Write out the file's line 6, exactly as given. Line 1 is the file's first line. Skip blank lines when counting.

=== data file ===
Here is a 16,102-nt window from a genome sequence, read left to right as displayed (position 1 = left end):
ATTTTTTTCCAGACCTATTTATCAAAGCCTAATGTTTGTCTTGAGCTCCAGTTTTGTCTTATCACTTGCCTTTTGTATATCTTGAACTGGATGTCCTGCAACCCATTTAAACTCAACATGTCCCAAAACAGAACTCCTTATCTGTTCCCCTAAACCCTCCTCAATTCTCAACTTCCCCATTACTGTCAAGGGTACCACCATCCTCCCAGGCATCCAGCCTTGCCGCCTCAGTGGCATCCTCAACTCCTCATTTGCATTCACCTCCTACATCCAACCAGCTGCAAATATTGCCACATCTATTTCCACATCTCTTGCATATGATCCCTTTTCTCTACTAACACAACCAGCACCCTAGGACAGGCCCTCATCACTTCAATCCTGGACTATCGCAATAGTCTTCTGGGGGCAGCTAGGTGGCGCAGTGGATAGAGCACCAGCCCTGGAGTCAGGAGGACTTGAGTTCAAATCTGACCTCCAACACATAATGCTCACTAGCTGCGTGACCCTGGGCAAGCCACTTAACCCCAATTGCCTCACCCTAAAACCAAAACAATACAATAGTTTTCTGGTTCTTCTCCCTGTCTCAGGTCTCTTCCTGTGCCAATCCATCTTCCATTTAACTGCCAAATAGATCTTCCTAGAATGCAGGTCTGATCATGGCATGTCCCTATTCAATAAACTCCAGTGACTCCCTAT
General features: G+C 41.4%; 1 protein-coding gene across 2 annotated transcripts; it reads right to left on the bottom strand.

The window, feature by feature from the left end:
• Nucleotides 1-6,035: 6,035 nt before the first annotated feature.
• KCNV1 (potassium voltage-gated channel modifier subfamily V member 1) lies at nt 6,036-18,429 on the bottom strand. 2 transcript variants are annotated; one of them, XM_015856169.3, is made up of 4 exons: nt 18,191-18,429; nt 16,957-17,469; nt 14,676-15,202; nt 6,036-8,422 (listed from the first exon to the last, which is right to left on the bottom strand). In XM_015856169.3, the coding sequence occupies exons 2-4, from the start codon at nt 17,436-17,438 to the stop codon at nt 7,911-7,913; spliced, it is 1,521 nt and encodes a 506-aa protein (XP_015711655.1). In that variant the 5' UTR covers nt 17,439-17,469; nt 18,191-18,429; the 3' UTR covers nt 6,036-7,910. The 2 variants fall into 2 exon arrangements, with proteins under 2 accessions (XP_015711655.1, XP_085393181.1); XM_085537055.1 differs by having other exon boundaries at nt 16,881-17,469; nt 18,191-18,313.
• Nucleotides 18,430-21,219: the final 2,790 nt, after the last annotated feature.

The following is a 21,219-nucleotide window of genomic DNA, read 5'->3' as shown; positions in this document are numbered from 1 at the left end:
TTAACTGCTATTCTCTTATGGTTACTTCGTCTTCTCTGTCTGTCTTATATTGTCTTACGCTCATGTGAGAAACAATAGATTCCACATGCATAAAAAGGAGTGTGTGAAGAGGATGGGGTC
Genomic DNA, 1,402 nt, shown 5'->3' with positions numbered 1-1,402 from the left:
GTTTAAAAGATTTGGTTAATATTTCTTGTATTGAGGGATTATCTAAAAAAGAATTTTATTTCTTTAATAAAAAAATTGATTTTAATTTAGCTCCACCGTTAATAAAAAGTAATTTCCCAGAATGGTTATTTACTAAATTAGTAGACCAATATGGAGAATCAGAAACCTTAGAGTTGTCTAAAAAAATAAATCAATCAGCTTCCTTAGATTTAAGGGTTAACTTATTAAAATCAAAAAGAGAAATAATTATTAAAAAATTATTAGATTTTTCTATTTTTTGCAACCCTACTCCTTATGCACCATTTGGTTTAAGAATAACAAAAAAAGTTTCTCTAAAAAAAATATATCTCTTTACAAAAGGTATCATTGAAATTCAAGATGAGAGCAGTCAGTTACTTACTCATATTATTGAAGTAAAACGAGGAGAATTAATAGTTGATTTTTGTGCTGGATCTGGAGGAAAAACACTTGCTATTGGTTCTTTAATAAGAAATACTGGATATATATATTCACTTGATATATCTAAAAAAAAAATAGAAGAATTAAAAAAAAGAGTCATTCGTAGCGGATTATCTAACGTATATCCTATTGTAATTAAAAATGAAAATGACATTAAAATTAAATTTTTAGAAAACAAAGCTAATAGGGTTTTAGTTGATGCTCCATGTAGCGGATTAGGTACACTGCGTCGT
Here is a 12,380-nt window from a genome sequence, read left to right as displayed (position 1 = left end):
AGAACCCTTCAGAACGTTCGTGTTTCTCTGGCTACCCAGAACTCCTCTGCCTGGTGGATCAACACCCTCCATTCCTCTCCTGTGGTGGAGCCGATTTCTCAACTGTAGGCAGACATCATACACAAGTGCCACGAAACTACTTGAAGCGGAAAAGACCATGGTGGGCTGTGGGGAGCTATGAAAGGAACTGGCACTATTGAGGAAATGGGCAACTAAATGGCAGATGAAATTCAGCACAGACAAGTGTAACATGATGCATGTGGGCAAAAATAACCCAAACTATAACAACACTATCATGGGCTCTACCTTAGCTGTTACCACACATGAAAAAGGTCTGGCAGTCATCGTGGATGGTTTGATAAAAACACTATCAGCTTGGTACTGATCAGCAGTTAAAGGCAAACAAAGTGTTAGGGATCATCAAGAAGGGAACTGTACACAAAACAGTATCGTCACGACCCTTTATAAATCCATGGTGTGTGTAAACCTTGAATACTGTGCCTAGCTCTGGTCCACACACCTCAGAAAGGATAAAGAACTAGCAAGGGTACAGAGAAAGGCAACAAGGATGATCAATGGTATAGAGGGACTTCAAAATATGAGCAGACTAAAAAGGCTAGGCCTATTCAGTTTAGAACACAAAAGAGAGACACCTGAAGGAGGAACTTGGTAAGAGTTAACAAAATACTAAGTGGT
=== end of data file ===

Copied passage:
• KCNV1 (potassium voltage-gated channel modifier subfamily V member 1) lies at nt 6,036-18,429 on the bottom strand. 2 transcript variants are annotated; one of them, XM_015856169.3, is made up of 4 exons: nt 18,191-18,429; nt 16,957-17,469; nt 14,676-15,202; nt 6,036-8,422 (listed from the first exon to the last, which is right to left on the bottom strand). In XM_015856169.3, the coding sequence occupies exons 2-4, from the start codon at nt 17,436-17,438 to the stop codon at nt 7,911-7,913; spliced, it is 1,521 nt and encodes a 506-aa protein (XP_015711655.1). In that variant the 5' UTR covers nt 17,439-17,469; nt 18,191-18,429; the 3' UTR covers nt 6,036-7,910. The 2 variants fall into 2 exon arrangements, with proteins under 2 accessions (XP_015711655.1, XP_085393181.1); XM_085537055.1 differs by having other exon boundaries at nt 16,881-17,469; nt 18,191-18,313.